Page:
Old Coffee Beans


(Fahrul Rozi) #1

Hello there,
Please kind your advise on this matter

If you have the beans that 4 / 5 weeks old what you should do? Before you order to the roastery or roast by yourself? I have an option here with the situation are

The grinder use are mythos one, dose 20 grams in vst basket with double shoot portafilter, extration time around 23-26 seconds, temperature 92.5-94.5 celcius

  1. Re adjust your water pressure on your coffee machine
  2. Re calibrate the grind size of the grinder
  3. Re adjust the temperature in each group head
  4. Re adjust your shot time
  5. Updose the coffee grounds
  6. Re adjust all the steps.

Please share your advice & thanks for the advise & help :smile:


(Matthew Perger) #2

I believe the most common answer is: cold brew.

(which might explain why so much cold brew tastes bad!)


(Ricardo Jerome) #3

I think the best thing to do with old beans is to use them as natural fertilisers for your plants or use them as an ingredient in a coffee scrub for your body.


(Gary MJ Wong) #4

Save it up for opening new grinder / burr.


(Fahrul Rozi) #5

If the old beans have a bit of crema?
For scrub i will try it :slight_smile:


(Celia Moore) #6

My suggestion is to grind them and give them to customers.
put some in a bag, attach a list of uses for the grounds, add your logo & maybe a coupon
they will be a marketing tool instead of bad coffee or a loss.
I hope you like this idea! best wishes


(Johnny Laine Carriere Jr ) #7

Give them to a local homeless shelter for a tax break if your country offers one. If not, they would still appreciate it.


(Fahrul Rozi) #8

I like the idea,but if we give them free is an old coffee. How we educate the customers after that? :blush:


(Eric Squires) #9

I say try it. I’ve had some Colombias that open up and become awesome at 4 weeks. Don’t assume because it’s past the generally accepted 4 weeks that it’s all bad. For many customers even the 4 week old coffees are still better than what they generally drink elsewhere, not that you want to serve a subpar representation of your coffee.


(Celia Moore) #10

Clearly label the bag so your customers know the coffee is to be recycled and not brewed.
Tell them some cool uses like:
Repel Insects : Mound grounds into a ring to create a protective border around plants that will ward off ants and slugs.
Grow Blue Hydrangeas : Work grounds into the soil at the base of mophead hydrangeas to increase the acidity level. This helps the shrubs absorb aluminum, which you can add to the soil to keep the flowers a vibrant blue.
theres a bunch of ways

I think you should never serve coffee you are not 100% proud of …losing a customer is way more costly than discarding beans.

Homeless shelter is a great idea!


(Fahrul Rozi) #11

Thats kinda a lot advice i get here, i’ll try of the advice from you guys by this morning :blush:


(Alfred Mwai) #12

Hi All,

My sincere apologies I am coming in a bit late here and Rozi has already disposed off the coffee. Thought it will be good to share one or two things here. Where I come from specialty coffee brewing is just knocking in and we still have a few things to put into place to match the modern and fast evolving technics of getting the best out of great roasted coffee.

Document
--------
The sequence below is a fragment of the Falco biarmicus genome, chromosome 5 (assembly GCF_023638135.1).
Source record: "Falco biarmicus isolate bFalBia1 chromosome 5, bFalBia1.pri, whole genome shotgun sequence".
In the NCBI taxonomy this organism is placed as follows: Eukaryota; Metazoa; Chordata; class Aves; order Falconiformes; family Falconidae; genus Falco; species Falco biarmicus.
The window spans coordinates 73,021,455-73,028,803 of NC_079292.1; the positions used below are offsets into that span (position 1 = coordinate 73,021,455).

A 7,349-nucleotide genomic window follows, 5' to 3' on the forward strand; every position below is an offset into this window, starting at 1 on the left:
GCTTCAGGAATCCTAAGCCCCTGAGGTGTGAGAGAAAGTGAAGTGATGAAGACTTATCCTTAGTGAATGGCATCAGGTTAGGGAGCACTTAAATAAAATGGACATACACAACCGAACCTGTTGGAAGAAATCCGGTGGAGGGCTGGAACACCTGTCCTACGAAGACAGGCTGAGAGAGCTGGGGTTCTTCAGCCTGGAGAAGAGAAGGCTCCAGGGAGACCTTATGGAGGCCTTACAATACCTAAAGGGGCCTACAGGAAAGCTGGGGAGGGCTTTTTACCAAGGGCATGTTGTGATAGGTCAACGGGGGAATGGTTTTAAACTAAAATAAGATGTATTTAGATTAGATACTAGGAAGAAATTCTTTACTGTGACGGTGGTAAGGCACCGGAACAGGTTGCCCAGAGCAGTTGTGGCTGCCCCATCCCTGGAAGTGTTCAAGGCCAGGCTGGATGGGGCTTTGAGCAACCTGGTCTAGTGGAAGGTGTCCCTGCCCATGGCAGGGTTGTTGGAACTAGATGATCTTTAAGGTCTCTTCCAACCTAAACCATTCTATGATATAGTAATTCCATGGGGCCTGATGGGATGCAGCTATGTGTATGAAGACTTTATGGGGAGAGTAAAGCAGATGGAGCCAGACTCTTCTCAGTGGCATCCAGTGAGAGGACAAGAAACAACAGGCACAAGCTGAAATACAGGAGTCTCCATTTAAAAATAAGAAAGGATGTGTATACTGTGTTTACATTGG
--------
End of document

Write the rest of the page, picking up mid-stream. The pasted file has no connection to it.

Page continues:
We mostly hand pack coffee In one way air valve bags a few hours after roasting and yet to get into nitrogen flushed tech stock value and consumption level has not justified the need for this, at least for now.

I hope I am right that if you control your storage room temperature of the beans - what ever packaging mode you choose from the two you may get away with great tasting coffee even in the third week of opening a bag.

Now why do we nitrogen flush our fresh roasted coffee beans? well everybody’s guess is as good as mine but I feel prolonging the shelf life comes on top of all the others. I have friends who buy quite some volume of great tasting coffee and travel with it home and the same tastes great to the last bag but only if one observes the prerequisites to ensure freshness.

So my point is if the coffee was nitrogen flushed, and stored in the right condition then it is worth trying it out and seeking a second tasting party’s opinion. If not then I am game we need to recycle the coffee other wise I feel the lesson we all learn here is to be extra careful in planning our par levels to ensure great coffee for the world anytime round the week. Most importantly protect the integrity of the product from roasting to the cup.

Regards,

Alfred.


(Fahrul Rozi) #13

I really appreciate the advice, by the way i’m not yet disposed all the old coffee some i grind it all turn to coffee scrub for my body with honey and salt after that keep in fridge overnight then use the scrub on morning bath :grin:


(Joshua Dusk-Peebles) #14

Body scrub is a great idea and depending on the ingredients you use, can have a pretty long shelf life. You can find tutorials easily online. Package it pretty and you’ve got yourself another retail item!


(Bruno Abatti) #15

I think it’s an absolute waste to dispose “old” coffee.
The best coffees I drank in all my specialty coffee life, was at least 4 weeks old.


(Fahrul Rozi) #16

It’s sounds good to make extra income :blush:


(Matthew Perger) #17

This is true.

One of the best espressos I ever made was from a 6 month old, open bag.


(Fahrul Rozi) #18

6 months old,how was the taste?or the coffee already stale?:blush:


(Stephane) #19

If the original author is ok i’ll want to ask same question but for less older coffee beans, let’s say 1/2 weeks old, what should we do first ?
Thank’s :wink:


(Joshua Dusk-Peebles) #20

Was it frozen? :slight_smile:

Really though, can you describe it or what was good about it?

As far as my educated guesses: the higher solubility of old coffee could help you achieve a higher extraction while fewer volitiles could make for a very drinkable “smooth” cup. Maybe the strength masks any stale flavors?